# Why the book call f(x+ct) and f(x-ct) odd extension of D'Alembert Method?

1. Feb 25, 2010

### yungman

For wave equation:

$$\frac{\partial^2 u}{\partial t^2} \;=\; c^2\frac{\partial^2 u}{\partial x^2} \;\;,\;\; u(x,0)\; =\; f(x) \;\;,\;\; \frac{\partial u}{\partial t}(x,0) \;=\; g(x)$$

D'Alembert Mothod:

$$u(x,t)\; = \;\frac{1}{2} f(x\;-\;ct)\; +\; \frac{1}{2} f(x\;+\;ct)\; +\; \frac{1}{2c} \int_{x-ct}^{x+ct} \; g(s) ds \;\;$$

Why the book call $$f(x\;-\;ct)\; ,\; f(x\;+\;ct)$$ odd extention of f(x)?

2. Feb 27, 2010

### yungman

Anyone please?

I want to clarify, I am not asking what is an odd extension of a function. I want to know why the book claimed f(x+ct) and f(x-ct) are odd extension of f(x) in D'Alembert Method.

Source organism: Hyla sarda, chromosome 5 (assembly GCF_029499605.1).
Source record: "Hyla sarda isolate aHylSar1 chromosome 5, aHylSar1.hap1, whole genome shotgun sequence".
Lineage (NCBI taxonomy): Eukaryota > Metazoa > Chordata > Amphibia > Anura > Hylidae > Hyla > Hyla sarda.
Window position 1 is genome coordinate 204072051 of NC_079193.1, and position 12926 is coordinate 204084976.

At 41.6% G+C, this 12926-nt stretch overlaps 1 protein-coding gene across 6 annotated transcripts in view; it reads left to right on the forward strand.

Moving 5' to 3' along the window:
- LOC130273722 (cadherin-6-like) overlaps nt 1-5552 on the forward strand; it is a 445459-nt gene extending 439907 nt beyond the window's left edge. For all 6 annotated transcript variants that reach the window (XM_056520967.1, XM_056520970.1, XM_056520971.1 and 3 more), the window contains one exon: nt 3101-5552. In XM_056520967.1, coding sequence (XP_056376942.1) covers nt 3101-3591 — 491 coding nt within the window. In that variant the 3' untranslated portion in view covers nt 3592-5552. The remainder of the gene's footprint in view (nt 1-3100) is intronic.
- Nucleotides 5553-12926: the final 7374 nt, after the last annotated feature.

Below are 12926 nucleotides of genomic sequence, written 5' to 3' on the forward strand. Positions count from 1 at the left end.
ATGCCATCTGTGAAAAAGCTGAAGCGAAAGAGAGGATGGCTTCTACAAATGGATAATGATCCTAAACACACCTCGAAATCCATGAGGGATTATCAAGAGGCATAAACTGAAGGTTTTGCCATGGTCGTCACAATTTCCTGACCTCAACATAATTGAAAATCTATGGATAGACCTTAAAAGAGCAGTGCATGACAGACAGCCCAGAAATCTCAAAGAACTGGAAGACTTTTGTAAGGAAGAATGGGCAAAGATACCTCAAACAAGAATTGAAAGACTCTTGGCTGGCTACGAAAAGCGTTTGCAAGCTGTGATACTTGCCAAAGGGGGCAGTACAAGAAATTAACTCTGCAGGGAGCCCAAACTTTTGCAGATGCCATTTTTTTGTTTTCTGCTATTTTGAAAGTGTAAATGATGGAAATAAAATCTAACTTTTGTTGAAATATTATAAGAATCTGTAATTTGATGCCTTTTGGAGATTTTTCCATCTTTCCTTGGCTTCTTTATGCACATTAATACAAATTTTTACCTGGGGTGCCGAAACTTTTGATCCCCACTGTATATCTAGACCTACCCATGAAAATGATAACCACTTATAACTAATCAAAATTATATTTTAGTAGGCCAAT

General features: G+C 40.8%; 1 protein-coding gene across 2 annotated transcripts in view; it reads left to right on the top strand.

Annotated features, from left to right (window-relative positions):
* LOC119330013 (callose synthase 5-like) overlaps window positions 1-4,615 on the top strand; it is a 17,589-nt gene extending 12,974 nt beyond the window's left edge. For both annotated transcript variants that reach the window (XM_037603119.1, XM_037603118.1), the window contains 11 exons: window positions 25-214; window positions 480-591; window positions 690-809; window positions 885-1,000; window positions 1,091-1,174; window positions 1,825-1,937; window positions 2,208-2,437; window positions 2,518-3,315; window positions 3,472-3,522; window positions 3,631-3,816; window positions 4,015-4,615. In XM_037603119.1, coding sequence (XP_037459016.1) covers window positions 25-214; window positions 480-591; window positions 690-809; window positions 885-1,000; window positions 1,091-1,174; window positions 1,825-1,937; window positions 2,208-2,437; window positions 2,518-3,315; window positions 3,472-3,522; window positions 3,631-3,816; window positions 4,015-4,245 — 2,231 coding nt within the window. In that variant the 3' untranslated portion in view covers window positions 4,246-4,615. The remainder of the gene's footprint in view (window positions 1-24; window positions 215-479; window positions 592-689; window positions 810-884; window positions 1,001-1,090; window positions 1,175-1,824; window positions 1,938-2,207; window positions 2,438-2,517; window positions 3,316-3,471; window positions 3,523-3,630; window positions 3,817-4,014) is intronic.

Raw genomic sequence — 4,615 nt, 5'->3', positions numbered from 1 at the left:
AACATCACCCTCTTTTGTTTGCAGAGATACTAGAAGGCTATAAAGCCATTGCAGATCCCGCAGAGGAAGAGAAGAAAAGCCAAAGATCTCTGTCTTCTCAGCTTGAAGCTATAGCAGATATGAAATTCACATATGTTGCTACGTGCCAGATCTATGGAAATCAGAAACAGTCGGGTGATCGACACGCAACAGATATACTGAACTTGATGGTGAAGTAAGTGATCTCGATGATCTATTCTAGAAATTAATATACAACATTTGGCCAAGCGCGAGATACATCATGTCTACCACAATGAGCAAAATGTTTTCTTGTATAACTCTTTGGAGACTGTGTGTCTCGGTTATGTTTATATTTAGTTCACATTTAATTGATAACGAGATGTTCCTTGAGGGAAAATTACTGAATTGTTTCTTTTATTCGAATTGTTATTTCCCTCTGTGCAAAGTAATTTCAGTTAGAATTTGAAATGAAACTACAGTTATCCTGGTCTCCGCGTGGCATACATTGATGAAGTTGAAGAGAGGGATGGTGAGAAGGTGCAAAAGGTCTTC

3. Feb 28, 2010

### LCKurtz

In general they are not odd extensions of f; they are translates. So there must be more about the context that is missing.

4. Mar 2, 2010

### yungman

Thanks for your answer. This is from Partial Differential Equations and Boundary Value Problem by Nakhle Asmar. It is very specificly said it is odd extension!! I don't understand this either.

Thanks

Alan

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